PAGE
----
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I worked at Paradigm Partners full-time (More than 3 years)
People were treated with respect in my experience. I was in production for several years and I was never subject to any hostility or unfairness. Most of the time I felt like the people there were almost family. On a personal level, I'd go out of my way to help anyone there. I went from unpaid intern, to paid intern, to respected team member with a window office and good rapport with management quickly. If you care about doing a good job, the upper management will notice. Hard work was appreciated and raises were appropriate. Overall, it is a stable, flexible, relatively relaxed career with a salary that you can raise a lower middle class family on. The turnover rate really isn't too bad at all considering it is an office full of young, ambitious, individuals with expensive educations, many of which came on around the time of the 2009 recession. I ended up leaving since my new position was offering like $45k more a year, but even then it was kinda hard go move on.
It is a small, but growing firm. While good work is acknowledged, there is a limit to how high you can go by conventional means. As it stood when I left, really hard work and good people skills will get you a middle management position overseeing 3-4 other attorneys and some training responsibilities. If you want to work your way up past that, you will probably need to carve out your own niche by being proactive on setting up new service lines or something. I'm not saying it is a dead end job by any means, but if you have $300,000 in law school debt from Yale or something, you may feel a big stagnant and disenfranchised after a few years. I wore several hats there, so it was less of an issue for me, but straight R&D Tax credit work can be frustrating. It is a lot of "hurry up and wait", begging for information from machine shop secretaries, and documentation, but overall not particularly difficult. If you are trying to always grow by learning new and complex skill sets, you will probably get bored. You'll improve your skills in talking with C-level people from a wide range of industries, your attention to details, etc...but don't expect to make a bunch of high end connections or insider secrets on starting your own firm.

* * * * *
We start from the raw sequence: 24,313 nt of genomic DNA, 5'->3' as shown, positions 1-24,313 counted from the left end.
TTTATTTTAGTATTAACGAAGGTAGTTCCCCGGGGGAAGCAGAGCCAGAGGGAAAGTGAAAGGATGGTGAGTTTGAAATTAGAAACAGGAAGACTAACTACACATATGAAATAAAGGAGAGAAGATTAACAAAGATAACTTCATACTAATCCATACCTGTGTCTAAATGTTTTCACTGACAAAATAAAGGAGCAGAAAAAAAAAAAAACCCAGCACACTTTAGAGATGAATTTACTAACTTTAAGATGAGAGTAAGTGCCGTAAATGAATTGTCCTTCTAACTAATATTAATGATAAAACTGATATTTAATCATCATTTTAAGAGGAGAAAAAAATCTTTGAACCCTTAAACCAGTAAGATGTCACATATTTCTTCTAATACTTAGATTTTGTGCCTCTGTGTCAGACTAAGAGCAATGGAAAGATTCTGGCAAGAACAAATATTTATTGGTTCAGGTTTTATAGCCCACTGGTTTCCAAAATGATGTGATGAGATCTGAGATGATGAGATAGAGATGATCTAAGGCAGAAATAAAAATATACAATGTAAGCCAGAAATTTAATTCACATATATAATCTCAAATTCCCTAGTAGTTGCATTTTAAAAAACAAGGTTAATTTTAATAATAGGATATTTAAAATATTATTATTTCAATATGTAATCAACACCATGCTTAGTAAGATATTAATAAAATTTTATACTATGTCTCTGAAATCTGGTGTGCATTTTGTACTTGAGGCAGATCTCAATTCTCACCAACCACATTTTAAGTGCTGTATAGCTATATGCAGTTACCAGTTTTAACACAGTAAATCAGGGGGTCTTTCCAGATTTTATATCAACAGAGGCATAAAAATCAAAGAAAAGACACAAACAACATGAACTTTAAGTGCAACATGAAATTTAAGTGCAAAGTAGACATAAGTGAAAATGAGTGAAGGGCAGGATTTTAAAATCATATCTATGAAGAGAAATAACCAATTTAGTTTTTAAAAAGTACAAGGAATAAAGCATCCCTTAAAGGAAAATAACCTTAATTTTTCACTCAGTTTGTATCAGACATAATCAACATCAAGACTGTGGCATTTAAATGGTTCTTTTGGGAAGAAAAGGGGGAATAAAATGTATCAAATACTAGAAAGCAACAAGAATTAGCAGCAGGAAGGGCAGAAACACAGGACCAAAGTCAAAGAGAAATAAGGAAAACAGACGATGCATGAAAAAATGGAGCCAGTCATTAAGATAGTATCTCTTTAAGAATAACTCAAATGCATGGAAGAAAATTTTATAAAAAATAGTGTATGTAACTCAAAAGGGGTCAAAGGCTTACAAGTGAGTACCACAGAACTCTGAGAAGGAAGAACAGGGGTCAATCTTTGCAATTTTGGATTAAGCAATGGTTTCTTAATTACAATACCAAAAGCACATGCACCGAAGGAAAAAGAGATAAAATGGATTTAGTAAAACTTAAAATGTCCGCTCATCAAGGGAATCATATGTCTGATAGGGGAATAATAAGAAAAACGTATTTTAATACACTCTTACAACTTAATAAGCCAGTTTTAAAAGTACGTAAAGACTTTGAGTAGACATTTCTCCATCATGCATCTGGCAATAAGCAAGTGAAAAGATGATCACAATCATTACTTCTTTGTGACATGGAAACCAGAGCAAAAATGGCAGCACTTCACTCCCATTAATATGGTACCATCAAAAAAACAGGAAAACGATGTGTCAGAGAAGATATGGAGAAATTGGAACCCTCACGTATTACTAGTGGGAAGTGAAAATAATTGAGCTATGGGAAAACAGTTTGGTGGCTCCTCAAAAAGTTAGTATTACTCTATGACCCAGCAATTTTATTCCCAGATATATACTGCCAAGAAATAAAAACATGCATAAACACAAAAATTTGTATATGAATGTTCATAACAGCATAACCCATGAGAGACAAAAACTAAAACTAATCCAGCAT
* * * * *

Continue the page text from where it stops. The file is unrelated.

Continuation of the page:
Advice to Management
Keep up the good work, continue to expand into new service lines. You guys are great about giving discretionary office-wide days off after busy periods and sometimes an extra day or two around holidays. It be nice if you gave advanced notice on these rather than announcing them as surprises, so that employees have more time to plan around the vacation.
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